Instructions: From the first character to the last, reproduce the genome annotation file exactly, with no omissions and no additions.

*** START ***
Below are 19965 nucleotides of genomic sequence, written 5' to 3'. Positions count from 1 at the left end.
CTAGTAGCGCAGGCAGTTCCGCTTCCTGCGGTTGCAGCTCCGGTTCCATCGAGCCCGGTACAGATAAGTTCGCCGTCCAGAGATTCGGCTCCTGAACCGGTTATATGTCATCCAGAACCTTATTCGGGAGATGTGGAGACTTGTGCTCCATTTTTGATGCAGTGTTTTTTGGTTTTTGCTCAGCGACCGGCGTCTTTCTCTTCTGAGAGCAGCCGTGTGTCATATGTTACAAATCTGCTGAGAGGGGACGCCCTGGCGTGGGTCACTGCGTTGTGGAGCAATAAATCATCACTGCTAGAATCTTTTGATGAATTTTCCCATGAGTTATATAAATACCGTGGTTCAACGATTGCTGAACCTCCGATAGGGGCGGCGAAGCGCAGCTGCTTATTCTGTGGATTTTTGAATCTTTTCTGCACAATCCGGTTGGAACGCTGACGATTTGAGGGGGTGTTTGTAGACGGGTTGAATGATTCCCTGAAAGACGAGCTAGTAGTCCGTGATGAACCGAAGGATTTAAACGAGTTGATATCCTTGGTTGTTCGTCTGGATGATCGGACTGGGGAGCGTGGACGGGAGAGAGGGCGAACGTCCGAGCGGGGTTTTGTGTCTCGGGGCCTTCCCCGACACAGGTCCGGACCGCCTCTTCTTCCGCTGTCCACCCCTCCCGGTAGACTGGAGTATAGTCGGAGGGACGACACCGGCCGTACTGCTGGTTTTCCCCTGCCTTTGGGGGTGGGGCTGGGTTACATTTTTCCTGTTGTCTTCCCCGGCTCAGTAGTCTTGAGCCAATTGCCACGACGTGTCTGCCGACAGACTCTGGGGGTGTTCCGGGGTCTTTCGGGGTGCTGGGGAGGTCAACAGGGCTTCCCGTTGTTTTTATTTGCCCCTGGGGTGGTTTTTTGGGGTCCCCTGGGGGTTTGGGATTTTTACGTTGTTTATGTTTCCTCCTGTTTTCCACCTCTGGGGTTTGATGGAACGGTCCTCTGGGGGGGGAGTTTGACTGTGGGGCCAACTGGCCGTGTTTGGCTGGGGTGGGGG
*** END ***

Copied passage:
Below are 19965 nucleotides of genomic sequence, written 5' to 3'. Positions count from 1 at the left end.
CTAGTAGCGCAGGCAGTTCCGCTTCCTGCGGTTGCAGCTCCGGTTCCATCGAGCCCGGTACAGATAAGTTCGCCGTCCAGAGATTCGGCTCCTGAACCGGTTATATGTCATCCAGAACCTTATTCGGGAGATGTGGAGACTTGTGCTCCATTTTTGATGCAGTGTTTTTTGGTTTTTGCTCAGCGACCGGCGTCTTTCTCTTCTGAGAGCAGCCGTGTGTCATATGTTACAAATCTGCTGAGAGGGGACGCCCTGGCGTGGGTCACTGCGTTGTGGAGCAATAAATCATCACTGCTAGAATCTTTTGATGAATTTTCCCATGAGTTATATAAATACCGTGGTTCAACGATTGCTGAACCTCCGATAGGGGCGGCGAAGCGCAGCTGCTTATTCTGTGGATTTTTGAATCTTTTCTGCACAATCCGGTTGGAACGCTGACGATTTGAGGGGGTGTTTGTAGACGGGTTGAATGATTCCCTGAAAGACGAGCTAGTAGTCCGTGATGAACCGAAGGATTTAAACGAGTTGATATCCTTGGTTGTTCGTCTGGATGATCGGACTGGGGAGCGTGGACGGGAGAGAGGGCGAACGTCCGAGCGGGGTTTTGTGTCTCGGGGCCTTCCCCGACACAGGTCCGGACCGCCTCTTCTTCCGCTGTCCACCCCTCCCGGTAGACTGGAGTATAGTCGGAGGGACGACACCGGCCGTACTGCTGGTTTTCCCCTGCCTTTGGGGGTGGGGCTGGGTTACATTTTTCCTGTTGTCTTCCCCGGCTCAGTAGTCTTGAGCCAATTGCCACGACGTGTCTGCCGACAGACTCTGGGGGTGTTCCGGGGTCTTTCGGGGTGCTGGGGAGGTCAACAGGGCTTCCCGTTGTTTTTATTTGCCCCTGGGGTGGTTTTTTGGGGTCCCCTGGGGGTTTGGGATTTTTACGTTGTTTATGTTTCCTCCTGTTTTCCACCTCTGGGGTTTGATGGAACGGTCCTCTGGGGGGGGAGTTTGACTGTGGGGCCAACTGGCCGTGTTTGGCTGGGGTGGGGG